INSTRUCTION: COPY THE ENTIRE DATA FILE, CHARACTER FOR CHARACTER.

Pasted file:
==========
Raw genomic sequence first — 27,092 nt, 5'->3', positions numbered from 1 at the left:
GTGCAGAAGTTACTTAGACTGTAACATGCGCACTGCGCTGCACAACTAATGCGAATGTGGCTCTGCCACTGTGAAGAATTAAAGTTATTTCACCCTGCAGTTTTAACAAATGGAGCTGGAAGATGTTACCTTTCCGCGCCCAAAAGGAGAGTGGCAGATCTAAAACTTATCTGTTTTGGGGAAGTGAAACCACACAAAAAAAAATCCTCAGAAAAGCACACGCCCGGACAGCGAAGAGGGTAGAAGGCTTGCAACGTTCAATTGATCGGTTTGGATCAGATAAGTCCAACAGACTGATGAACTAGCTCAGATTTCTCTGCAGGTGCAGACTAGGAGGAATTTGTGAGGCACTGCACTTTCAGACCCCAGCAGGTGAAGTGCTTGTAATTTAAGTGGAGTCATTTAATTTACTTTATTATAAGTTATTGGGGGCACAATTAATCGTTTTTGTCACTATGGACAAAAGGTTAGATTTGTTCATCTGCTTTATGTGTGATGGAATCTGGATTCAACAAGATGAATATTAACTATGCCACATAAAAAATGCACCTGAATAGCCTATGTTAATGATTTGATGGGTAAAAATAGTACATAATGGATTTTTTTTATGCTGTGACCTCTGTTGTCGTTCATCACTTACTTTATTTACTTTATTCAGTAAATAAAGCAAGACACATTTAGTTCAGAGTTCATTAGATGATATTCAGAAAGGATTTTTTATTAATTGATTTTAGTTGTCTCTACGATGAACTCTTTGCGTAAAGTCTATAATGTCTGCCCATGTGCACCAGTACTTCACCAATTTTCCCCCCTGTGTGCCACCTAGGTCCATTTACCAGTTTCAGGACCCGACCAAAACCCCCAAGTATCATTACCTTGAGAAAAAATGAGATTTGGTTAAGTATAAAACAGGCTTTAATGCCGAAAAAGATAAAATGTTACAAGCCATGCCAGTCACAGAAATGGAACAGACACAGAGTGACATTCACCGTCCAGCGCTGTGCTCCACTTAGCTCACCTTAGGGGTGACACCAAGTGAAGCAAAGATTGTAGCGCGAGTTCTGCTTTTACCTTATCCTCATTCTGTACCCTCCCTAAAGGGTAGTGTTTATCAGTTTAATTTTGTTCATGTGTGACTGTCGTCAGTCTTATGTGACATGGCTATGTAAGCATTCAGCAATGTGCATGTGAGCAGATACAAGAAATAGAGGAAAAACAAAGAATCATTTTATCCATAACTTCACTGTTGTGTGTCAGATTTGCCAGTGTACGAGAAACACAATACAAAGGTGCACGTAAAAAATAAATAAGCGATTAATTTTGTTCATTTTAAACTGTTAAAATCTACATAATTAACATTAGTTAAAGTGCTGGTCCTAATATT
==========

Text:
Raw genomic sequence first — 27,092 nt, 5'->3', positions numbered from 1 at the left:
GTGCAGAAGTTACTTAGACTGTAACATGCGCACTGCGCTGCACAACTAATGCGAATGTGGCTCTGCCACTGTGAAGAATTAAAGTTATTTCACCCTGCAGTTTTAACAAATGGAGCTGGAAGATGTTACCTTTCCGCGCCCAAAAGGAGAGTGGCAGATCTAAAACTTATCTGTTTTGGGGAAGTGAAACCACACAAAAAAAAATCCTCAGAAAAGCACACGCCCGGACAGCGAAGAGGGTAGAAGGCTTGCAACGTTCAATTGATCGGTTTGGATCAGATAAGTCCAACAGACTGATGAACTAGCTCAGATTTCTCTGCAGGTGCAGACTAGGAGGAATTTGTGAGGCACTGCACTTTCAGACCCCAGCAGGTGAAGTGCTTGTAATTTAAGTGGAGTCATTTAATTTACTTTATTATAAGTTATTGGGGGCACAATTAATCGTTTTTGTCACTATGGACAAAAGGTTAGATTTGTTCATCTGCTTTATGTGTGATGGAATCTGGATTCAACAAGATGAATATTAACTATGCCACATAAAAAATGCACCTGAATAGCCTATGTTAATGATTTGATGGGTAAAAATAGTACATAATGGATTTTTTTTATGCTGTGACCTCTGTTGTCGTTCATCACTTACTTTATTTACTTTATTCAGTAAATAAAGCAAGACACATTTAGTTCAGAGTTCATTAGATGATATTCAGAAAGGATTTTTTATTAATTGATTTTAGTTGTCTCTACGATGAACTCTTTGCGTAAAGTCTATAATGTCTGCCCATGTGCACCAGTACTTCACCAATTTTCCCCCCTGTGTGCCACCTAGGTCCATTTACCAGTTTCAGGACCCGACCAAAACCCCCAAGTATCATTACCTTGAGAAAAAATGAGATTTGGTTAAGTATAAAACAGGCTTTAATGCCGAAAAAGATAAAATGTTACAAGCCATGCCAGTCACAGAAATGGAACAGACACAGAGTGACATTCACCGTCCAGCGCTGTGCTCCACTTAGCTCACCTTAGGGGTGACACCAAGTGAAGCAAAGATTGTAGCGCGAGTTCTGCTTTTACCTTATCCTCATTCTGTACCCTCCCTAAAGGGTAGTGTTTATCAGTTTAATTTTGTTCATGTGTGACTGTCGTCAGTCTTATGTGACATGGCTATGTAAGCATTCAGCAATGTGCATGTGAGCAGATACAAGAAATAGAGGAAAAACAAAGAATCATTTTATCCATAACTTCACTGTTGTGTGTCAGATTTGCCAGTGTACGAGAAACACAATACAAAGGTGCACGTAAAAAATAAATAAGCGATTAATTTTGTTCATTTTAAACTGTTAAAATCTACATAATTAACATTAGTTAAAGTGCTGGTCCTAATATT